10637Re: Wax OR water hardening leather.
- Mar 2, 2006In my experience baking the leather does not cause it to shrink
nearly as much as the dipping in hot water method. It also cause a
lot less discoloration.
You have trouble with the leather drying before you bake it? never
heard of that before. You need to soak it thoroughly before you do
anything with it. It should be in a bucket or a tub or something,
and soak till it stops bubbling. If the water isn't permiated all
the way thru, it woun't get as rigid as it ought. If you soaked it
right it will take a long time before it is even cased. Usually it's
hours after getting out of the water with my pieces before they're
cased. Then just do the baking at about 180. Dipping in hot water
does make it stretchy for a a while, but it usually doesn't soak all
the way thru (even tho it gets VERY rigid), hot water can suck
(owie), and the shrinkage is worse. It also is very hard to do that
with a breastplate. Sides, stretching thins the leather, making it a
bit weaker. If you hammer it, it compresses rather than stretches
allowing you to move leather to the spots you need more thickness
at, and it compresses it giving you better density.
Saddle lac after 20 minutes? I didn't know you could do that. Do you
keep baking after the saddle lac application? After 20 minutes my
leather is still often a bit floppy. My bake times go on usually for
hours, checking every 20 min. I've heard that rabbit glue works
great applied every 20 min or so of baking till it's dried. What's
you're ebay store?
--- In email@example.com, <khailil1180@...> wrote:
> My final comment. On this subject.
> The hardened leather items I sell on my Ebay store are treated
> This process is for veg tanned leather only. I fully make the
> ever it may be. Tool, dye and assemble.
> *** soak it throughly in a bucket of water. Then preheat
theoven to 180
> degrees. Set the timer for about 20 minutes and let them bake...
> out and let them air dry for a bit than spray them with saddle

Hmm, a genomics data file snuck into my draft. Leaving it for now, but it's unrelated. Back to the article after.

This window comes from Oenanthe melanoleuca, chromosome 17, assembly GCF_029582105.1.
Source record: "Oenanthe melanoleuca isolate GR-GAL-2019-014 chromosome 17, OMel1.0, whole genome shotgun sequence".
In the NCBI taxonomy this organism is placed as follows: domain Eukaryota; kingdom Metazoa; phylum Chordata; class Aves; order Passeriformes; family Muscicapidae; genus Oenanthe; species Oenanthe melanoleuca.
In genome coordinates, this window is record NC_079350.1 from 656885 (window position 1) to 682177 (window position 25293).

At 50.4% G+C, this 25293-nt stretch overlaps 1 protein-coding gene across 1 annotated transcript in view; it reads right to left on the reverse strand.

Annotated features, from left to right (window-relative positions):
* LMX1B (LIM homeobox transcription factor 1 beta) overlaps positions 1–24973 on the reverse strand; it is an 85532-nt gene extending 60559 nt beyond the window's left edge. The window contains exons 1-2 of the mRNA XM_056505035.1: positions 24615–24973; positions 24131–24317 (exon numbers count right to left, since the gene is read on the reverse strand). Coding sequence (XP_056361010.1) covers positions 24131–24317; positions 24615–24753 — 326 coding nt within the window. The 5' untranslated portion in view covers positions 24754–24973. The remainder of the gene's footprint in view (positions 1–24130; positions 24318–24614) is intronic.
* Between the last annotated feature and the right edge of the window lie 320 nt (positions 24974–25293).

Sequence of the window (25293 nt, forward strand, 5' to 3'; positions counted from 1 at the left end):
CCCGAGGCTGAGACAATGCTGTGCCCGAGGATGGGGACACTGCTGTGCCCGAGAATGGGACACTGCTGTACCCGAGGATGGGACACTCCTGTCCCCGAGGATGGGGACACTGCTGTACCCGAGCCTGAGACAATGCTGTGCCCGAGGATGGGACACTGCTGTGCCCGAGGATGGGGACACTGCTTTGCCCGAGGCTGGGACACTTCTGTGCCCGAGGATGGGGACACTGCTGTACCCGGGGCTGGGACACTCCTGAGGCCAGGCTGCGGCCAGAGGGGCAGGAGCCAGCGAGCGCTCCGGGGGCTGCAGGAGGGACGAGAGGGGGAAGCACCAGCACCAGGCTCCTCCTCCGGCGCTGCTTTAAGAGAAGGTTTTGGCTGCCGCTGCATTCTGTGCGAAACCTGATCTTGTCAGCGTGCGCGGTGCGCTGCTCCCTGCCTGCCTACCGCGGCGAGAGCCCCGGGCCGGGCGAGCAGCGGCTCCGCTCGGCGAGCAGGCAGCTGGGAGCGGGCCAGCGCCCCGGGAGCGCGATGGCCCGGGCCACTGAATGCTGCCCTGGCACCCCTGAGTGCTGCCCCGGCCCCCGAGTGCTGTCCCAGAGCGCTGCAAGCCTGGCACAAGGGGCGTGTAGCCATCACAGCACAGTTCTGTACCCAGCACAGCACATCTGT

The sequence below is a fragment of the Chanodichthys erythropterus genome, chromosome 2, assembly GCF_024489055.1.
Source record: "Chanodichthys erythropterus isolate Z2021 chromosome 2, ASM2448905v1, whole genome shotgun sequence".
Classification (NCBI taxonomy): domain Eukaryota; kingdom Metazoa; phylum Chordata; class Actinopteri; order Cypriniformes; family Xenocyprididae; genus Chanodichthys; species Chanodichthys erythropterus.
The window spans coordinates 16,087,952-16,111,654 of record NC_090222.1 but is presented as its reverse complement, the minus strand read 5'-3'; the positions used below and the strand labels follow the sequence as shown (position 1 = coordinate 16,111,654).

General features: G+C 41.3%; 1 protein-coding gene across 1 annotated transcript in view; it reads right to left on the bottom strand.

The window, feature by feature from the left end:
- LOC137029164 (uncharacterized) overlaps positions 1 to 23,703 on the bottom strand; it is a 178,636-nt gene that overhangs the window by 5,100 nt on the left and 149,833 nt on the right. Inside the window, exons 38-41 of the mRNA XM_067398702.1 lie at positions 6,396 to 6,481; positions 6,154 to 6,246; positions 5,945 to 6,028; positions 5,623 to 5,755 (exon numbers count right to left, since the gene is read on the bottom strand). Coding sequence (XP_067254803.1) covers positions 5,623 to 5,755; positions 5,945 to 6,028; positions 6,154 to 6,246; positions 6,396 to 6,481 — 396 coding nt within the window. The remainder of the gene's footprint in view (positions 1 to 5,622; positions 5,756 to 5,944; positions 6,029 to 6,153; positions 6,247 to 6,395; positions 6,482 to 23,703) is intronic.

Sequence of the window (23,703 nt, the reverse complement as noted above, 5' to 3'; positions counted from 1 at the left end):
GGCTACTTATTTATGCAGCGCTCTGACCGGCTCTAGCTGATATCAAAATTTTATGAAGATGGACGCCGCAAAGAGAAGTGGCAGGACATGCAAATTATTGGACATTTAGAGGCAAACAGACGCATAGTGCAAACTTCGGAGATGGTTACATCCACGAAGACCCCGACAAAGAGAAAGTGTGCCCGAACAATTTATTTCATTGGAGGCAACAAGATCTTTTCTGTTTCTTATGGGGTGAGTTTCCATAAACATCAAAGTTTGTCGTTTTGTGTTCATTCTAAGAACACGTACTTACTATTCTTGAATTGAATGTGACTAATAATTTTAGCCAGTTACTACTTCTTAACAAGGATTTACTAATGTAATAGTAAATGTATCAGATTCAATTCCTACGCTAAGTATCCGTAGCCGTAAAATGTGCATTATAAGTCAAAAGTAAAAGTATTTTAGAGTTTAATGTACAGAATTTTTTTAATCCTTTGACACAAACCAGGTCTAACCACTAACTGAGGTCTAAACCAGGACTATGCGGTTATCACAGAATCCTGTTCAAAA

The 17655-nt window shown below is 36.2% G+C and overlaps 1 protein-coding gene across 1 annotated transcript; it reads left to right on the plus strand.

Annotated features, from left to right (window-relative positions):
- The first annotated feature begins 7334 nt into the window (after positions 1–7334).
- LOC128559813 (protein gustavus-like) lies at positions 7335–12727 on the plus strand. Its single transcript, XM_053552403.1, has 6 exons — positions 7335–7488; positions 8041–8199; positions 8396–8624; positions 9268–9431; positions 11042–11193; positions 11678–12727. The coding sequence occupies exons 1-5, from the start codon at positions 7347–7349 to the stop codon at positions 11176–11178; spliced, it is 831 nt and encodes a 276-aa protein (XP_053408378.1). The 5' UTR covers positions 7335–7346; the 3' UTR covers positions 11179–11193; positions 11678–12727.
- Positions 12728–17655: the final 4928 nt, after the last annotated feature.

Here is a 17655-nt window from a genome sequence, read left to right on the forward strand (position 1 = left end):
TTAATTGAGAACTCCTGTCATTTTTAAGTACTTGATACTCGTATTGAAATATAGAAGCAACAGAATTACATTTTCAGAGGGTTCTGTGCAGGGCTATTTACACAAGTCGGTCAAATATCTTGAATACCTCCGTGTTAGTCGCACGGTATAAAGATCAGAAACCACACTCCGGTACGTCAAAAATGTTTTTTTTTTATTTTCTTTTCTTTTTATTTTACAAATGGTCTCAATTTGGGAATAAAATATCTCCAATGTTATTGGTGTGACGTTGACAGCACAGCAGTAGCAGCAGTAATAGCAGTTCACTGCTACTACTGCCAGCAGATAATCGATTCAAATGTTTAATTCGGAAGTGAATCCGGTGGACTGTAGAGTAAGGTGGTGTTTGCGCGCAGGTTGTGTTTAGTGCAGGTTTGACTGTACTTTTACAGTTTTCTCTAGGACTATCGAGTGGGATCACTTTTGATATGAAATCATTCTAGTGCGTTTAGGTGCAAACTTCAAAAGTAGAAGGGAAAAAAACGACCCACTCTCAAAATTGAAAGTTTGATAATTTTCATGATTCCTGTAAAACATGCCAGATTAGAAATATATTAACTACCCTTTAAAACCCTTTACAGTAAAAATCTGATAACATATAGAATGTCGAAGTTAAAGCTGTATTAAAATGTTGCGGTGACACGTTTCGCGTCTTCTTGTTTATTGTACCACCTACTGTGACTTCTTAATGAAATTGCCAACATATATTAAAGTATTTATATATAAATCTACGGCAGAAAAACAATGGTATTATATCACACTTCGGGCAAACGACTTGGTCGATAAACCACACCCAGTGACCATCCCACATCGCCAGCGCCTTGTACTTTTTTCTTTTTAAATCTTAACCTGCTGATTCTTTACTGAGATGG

lac.( It's a
> lacquer based finish, that will harden the leather somewhat.)
> . Say what you want, but this is what works for me. But that is
> leather work is all about. There is no one set way to do
> are many paths to ones desired results. That is a big part of my
day job at
> Tandy, instructing people how to get from point A to Point B
> project. Plus I have to factor in skill level & how much someone
> to spend.
> Thats my story, Im sticking to it.
> ----- Original Message -----
> From: "Alasdair Muckart" <silver@...>
> To: <firstname.lastname@example.org>
> Sent: Wednesday, March 01, 2006 12:45 PM
> Subject: Re: [medieval-leather] Re: Wax OR water hardening leather.
> > On Wednesday 01 March 2006 23:14, Jon Terris wrote:
> >> --- In email@example.com, <khailil1180@> wrote:
> >> > Have to agree, veg tanned works best when water hardened.
> >> Is that the general consensus?
> > I say "it depends". You can't water harden chrome-tanned
leather, and you
> > can't mould wax-hardened leather the way you can with water
> > tan.
> > Veg tan goes _really_ floppy and stretchy for a while after it
> > of
> > the hot water -- even more so than when soaked in cold water --
and can be
> > moulded into quite deep shapes that you can't do with chrome
> > leather.
> >> Does water hardening give a more rigid leather than wax
> > When it's warm, yes. When cold, not significantly but it all
> > the
> > leather, the wax, and the degree of water hardening.
> >> If so, will the technique of heating the leather and THEN
> >> water work or does it have to be dipped?
> > Water hardening is a very different process to wax hardening.
You want to
> > (gently) heat the leather before wax hardening to make sure it
is dry so
> > you
> > don't get inadvertent water hardening happening when damp
patches hit the
> > hot
> > wax. Having it warm also allows the wax to penetrate better
> > cools
> > down.
> > When water hardening, I've had more consistent results dipping
> > baking because I've had it dry out before it all really came up
to temp. I
> > soak the leather in warm water first and then dip it into 80c
> > harden
> > it. Keep careful control over the temperature, and read a whole
> > about
> > the subject before you try it :-)
> >> Again, I'm worried about ruining the work I've done so far- my
> >> experience of water dipped leather came out hard but VERY
> > The key thing to remember is that leather shrinks by around 30%
> > hardened. If you've built something without planning to water
> > from
> > the outset, then it's possibly not the best thing to do.
> > Because of the shrinkage, water hardening carved or incised
> > the
> > incisions to open very noticeably and the carving to distort.
Try it out
> > on
> > some scrap and you'll see what I mean. This shrinkage varies
> > what part of the hide you're working with too.
> >> Anyone have any advice on the safest way to do this without
> >> everything?
> > Read lots on it. Test pieces of different leathers, different
areas of the
> > hide, different carving, different temperatures of water and log
> > conditions and the results. Practice on larger differently
> > until you feel confident.
> > --
> > Al.
> > http://where.else.net.nz
> > Yahoo! Groups Links
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